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Then, we kind of lost all of our brainpower and reasoning. We lassoed the shark’s tail, and we began to drag this thrashing shark into the boat.
When this nine or ten foot bull shark hit the deck of the boat, we scattered. We all said this in unison, “I wonder what it’s like to be eaten by a fish?” Well, today, we’re gong to meet someone who knew the answer to that question. His name was Jonah. Jonah was eaten by a fish, and, amazingly, he lived to tell about it.
Jonah’s story is preserved for us in the Old Testament. And, I believe, God has given it to us in order to show us the do’s and the don’ts of negotiating the storms of life. I’m in a series called “The Perfect Storm.” We’ve said throughout this series that life is full of storms. What happens, though, when we cause the storm? What happens when, because of our behavior, a storm strikes? And, then, what happens when we do the wrong thing in the midst of the storm? Where is God? What’s He thinking? Do we have another shot at the deal, or what?
Let’s get up close and personal with Jonah. I think we can learn some things and download some things that can revolutionize our lives and the way we handle these storms.
If you have your Bibles, turn to the book of Jonah Chapter 1, and I’ll begin to read, “The word of the Lord came to Jonah son of Amittai.” We’re not sure by what medium or how this word came to Jonah. But God spoke to him. We’ve all felt God speaking to us. We’ve all felt the word of the Lord coming to us, maybe through a message, a song, a drama, a quiet time, or prayer. I don’t know, but we’ve all felt it before.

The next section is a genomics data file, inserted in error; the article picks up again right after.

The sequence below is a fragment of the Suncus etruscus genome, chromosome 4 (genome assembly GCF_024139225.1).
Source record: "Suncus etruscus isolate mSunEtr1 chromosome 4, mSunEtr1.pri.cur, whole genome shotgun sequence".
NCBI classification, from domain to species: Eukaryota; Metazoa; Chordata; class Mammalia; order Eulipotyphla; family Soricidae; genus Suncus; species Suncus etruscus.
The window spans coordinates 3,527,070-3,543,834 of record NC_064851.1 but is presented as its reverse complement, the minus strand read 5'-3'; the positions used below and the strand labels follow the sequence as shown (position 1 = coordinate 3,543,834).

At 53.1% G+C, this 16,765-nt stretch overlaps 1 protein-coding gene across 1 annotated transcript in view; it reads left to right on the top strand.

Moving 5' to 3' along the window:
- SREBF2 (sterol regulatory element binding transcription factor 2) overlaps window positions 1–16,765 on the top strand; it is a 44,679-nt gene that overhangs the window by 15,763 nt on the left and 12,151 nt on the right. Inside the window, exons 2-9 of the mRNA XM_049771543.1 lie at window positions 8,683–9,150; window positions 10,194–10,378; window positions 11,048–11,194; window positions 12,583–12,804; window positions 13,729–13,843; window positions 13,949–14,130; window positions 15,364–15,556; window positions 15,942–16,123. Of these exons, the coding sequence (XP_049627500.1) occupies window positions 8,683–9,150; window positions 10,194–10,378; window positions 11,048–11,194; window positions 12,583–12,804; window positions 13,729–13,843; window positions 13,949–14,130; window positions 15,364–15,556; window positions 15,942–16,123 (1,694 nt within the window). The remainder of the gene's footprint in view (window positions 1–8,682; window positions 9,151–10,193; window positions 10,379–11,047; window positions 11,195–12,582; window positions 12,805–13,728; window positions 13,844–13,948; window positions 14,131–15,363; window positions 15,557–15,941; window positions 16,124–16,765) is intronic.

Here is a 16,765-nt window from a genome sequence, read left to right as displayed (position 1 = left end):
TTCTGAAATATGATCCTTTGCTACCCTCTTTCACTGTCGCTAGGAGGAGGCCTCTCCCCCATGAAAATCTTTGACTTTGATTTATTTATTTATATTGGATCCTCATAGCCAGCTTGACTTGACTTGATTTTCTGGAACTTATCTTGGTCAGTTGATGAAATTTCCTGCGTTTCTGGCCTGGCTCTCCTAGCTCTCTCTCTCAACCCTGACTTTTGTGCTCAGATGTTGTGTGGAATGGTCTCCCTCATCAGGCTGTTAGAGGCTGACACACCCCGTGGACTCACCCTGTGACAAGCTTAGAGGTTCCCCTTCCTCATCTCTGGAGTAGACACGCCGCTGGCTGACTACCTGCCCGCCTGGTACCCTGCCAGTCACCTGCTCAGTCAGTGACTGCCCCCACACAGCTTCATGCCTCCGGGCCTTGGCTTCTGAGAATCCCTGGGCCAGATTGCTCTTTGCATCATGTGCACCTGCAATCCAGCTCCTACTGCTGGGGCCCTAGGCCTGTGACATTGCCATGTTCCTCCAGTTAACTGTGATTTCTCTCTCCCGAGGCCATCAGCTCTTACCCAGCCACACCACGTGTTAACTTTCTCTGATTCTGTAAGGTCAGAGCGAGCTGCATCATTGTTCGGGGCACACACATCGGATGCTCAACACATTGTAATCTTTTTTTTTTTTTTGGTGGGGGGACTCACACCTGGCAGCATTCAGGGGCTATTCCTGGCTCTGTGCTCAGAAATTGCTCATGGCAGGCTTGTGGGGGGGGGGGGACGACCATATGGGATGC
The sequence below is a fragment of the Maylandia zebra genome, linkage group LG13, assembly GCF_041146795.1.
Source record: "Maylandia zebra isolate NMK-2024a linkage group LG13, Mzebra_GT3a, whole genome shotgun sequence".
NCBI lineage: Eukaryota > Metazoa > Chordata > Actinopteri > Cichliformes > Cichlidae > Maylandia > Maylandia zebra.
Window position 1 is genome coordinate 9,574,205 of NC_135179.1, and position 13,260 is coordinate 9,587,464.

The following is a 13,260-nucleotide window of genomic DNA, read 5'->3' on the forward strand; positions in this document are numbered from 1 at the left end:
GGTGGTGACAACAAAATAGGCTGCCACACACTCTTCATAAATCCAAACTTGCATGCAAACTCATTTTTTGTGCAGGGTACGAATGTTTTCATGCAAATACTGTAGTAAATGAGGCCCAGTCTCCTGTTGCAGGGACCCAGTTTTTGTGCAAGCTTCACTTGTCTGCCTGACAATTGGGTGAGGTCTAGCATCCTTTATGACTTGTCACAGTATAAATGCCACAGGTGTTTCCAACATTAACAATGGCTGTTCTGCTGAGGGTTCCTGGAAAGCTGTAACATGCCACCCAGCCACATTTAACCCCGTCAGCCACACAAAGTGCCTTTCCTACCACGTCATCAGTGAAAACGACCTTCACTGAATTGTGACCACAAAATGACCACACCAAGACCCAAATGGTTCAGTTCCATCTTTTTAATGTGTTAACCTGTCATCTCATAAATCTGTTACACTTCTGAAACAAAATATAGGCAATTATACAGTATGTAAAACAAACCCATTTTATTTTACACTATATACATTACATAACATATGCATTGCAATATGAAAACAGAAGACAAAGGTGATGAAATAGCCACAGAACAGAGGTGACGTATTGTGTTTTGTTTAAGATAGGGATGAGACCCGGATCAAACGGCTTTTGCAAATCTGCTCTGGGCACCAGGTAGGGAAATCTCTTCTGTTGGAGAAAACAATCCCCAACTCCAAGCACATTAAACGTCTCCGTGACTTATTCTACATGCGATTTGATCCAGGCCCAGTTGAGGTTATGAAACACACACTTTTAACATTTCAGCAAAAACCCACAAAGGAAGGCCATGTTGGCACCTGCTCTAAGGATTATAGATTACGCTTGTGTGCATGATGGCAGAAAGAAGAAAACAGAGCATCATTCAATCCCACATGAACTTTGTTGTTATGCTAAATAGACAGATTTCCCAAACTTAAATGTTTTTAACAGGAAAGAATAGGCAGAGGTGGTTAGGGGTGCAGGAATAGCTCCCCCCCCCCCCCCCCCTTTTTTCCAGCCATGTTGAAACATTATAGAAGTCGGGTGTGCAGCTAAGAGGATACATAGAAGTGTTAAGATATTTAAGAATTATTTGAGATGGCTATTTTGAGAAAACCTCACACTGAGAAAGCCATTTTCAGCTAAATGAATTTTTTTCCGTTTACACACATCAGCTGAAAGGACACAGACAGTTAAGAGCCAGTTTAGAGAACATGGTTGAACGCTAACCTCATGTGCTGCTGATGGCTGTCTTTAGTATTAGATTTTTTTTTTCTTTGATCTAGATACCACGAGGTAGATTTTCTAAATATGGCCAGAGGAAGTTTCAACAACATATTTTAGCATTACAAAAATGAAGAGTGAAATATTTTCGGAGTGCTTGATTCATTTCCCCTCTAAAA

Ever since I can remember, I’ve been fascinated by sharks. Even before it was popular, before Jaws swam onto the silver screen, I loved these fish. During my lifetime, I’ve had the opportunity to swim with sharks, actually hold live sharks, and even catch several sharks.
And speaking of catching sharks, about fifteen years ago I went fishing with a close friend of mine, Bob Craig, from Houston. He had a boat called the Action III. We were off shore maybe seventeen or eighteen miles. We anchored next to a shrimp boat called The Chuck Wagon. After three hours on the ocean, it became the “Upchuck Wagon,” but that’s a whole other story.
Anyway, we were catching fish in the eight to twenty pound range, like the King Mackerel and Bonito. Being a shark lover, I brought my big game shark outfit with me. I took one of the fish we were catching, put in a couple of hooks, and chunked the entire fish overboard. I just had a feeling that there were sharks in the area.
This fish floated in the water for thirty minutes. We kind of forgot the fish was there, until, suddenly, the reel began to scream. We picked the reel up from the rod holder, strapped my harness on my back, hooked it into the reel and I was locked into a behemoth of a shark.
I’m not sure if you’ve ever stood up and fought something stronger than you. But this fish was so big that I had my uncle actually hold me from behind, so I would not go overboard. We fought this fish for well over an hour in the triple degree Texas heat. Finally, we got it close to the boat. And, to my amazement, my friend Bob Craig pulled out a gun and began firing shots at this big bull shark, subduing it somewhat.